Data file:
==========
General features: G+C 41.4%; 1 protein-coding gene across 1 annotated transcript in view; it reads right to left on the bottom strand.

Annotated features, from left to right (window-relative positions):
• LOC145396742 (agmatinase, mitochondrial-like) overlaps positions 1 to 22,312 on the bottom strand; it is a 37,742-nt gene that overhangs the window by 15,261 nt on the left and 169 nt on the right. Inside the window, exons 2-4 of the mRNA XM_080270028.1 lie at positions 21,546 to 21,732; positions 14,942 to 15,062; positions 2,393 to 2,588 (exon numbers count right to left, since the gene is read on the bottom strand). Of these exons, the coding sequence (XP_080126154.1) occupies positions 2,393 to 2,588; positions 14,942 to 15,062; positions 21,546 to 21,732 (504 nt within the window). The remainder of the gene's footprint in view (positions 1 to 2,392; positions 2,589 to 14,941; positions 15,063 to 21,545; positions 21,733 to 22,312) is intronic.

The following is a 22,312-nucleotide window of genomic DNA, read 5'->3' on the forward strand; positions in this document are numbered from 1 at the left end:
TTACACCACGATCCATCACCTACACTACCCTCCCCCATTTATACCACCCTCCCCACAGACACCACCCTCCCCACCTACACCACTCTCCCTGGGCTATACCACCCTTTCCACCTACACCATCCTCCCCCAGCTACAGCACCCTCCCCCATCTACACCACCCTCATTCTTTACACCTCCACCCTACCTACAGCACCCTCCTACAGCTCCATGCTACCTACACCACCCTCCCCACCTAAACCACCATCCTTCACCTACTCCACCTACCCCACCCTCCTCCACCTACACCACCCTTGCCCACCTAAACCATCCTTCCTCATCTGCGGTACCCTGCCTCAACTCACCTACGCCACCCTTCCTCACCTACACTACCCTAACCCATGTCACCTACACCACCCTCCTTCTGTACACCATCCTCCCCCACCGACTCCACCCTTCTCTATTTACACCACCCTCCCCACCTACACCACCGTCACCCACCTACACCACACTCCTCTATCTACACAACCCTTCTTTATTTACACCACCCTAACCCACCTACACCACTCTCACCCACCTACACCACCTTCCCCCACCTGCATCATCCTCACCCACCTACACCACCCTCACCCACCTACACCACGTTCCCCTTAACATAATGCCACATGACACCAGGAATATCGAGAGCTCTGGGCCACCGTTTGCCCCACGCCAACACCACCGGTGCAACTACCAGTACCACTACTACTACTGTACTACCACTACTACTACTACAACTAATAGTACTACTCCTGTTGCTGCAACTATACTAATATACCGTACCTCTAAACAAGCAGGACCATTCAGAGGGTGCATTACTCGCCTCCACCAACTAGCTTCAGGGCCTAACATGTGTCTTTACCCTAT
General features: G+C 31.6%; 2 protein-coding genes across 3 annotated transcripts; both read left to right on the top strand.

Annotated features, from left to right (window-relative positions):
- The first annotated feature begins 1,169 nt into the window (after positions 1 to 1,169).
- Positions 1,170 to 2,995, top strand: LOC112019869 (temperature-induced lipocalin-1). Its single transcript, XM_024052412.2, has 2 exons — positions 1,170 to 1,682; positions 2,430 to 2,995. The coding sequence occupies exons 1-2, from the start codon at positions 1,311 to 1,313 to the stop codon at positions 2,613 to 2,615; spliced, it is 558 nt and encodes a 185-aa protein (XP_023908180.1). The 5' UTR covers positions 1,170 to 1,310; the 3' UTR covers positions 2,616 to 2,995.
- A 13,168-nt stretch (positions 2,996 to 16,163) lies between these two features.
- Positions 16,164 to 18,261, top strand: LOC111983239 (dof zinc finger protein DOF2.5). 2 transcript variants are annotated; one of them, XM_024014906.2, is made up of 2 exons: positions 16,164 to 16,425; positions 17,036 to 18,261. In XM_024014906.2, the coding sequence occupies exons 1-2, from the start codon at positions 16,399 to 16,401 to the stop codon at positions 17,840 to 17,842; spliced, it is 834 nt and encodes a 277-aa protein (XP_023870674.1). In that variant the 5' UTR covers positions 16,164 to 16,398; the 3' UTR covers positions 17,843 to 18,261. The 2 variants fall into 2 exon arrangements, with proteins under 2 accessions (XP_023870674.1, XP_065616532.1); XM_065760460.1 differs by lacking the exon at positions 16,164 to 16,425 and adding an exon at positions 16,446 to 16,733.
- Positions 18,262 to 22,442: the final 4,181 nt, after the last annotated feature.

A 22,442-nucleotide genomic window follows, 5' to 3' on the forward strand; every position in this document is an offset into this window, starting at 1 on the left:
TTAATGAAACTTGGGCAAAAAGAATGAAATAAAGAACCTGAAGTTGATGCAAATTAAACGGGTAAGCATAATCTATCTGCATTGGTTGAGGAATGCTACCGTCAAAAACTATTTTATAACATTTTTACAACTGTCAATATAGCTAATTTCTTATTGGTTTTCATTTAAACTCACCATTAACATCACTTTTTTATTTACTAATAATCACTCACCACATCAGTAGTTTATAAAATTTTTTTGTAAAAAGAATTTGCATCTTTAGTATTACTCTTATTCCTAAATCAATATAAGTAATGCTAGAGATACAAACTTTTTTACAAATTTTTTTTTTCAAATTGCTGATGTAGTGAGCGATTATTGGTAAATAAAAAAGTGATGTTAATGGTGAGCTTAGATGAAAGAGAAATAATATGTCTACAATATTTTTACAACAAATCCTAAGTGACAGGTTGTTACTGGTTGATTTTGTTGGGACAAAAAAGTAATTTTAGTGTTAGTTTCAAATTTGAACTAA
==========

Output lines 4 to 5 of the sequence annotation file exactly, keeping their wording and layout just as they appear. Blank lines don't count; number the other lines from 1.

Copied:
The following is a 22,312-nucleotide window of genomic DNA, read 5'->3' on the forward strand; positions in this document are numbered from 1 at the left end:
TTACACCACGATCCATCACCTACACTACCCTCCCCCATTTATACCACCCTCCCCACAGACACCACCCTCCCCACCTACACCACTCTCCCTGGGCTATACCACCCTTTCCACCTACACCATCCTCCCCCAGCTACAGCACCCTCCCCCATCTACACCACCCTCATTCTTTACACCTCCACCCTACCTACAGCACCCTCCTACAGCTCCATGCTACCTACACCACCCTCCCCACCTAAACCACCATCCTTCACCTACTCCACCTACCCCACCCTCCTCCACCTACACCACCCTTGCCCACCTAAACCATCCTTCCTCATCTGCGGTACCCTGCCTCAACTCACCTACGCCACCCTTCCTCACCTACACTACCCTAACCCATGTCACCTACACCACCCTCCTTCTGTACACCATCCTCCCCCACCGACTCCACCCTTCTCTATTTACACCACCCTCCCCACCTACACCACCGTCACCCACCTACACCACACTCCTCTATCTACACAACCCTTCTTTATTTACACCACCCTAACCCACCTACACCACTCTCACCCACCTACACCACCTTCCCCCACCTGCATCATCCTCACCCACCTACACCACCCTCACCCACCTACACCACGTTCCCCTTAACATAATGCCACATGACACCAGGAATATCGAGAGCTCTGGGCCACCGTTTGCCCCACGCCAACACCACCGGTGCAACTACCAGTACCACTACTACTACTGTACTACCACTACTACTACTACAACTAATAGTACTACTCCTGTTGCTGCAACTATACTAATATACCGTACCTCTAAACAAGCAGGACCATTCAGAGGGTGCATTACTCGCCTCCACCAACTAGCTTCAGGGCCTAACATGTGTCTTTACCCTAT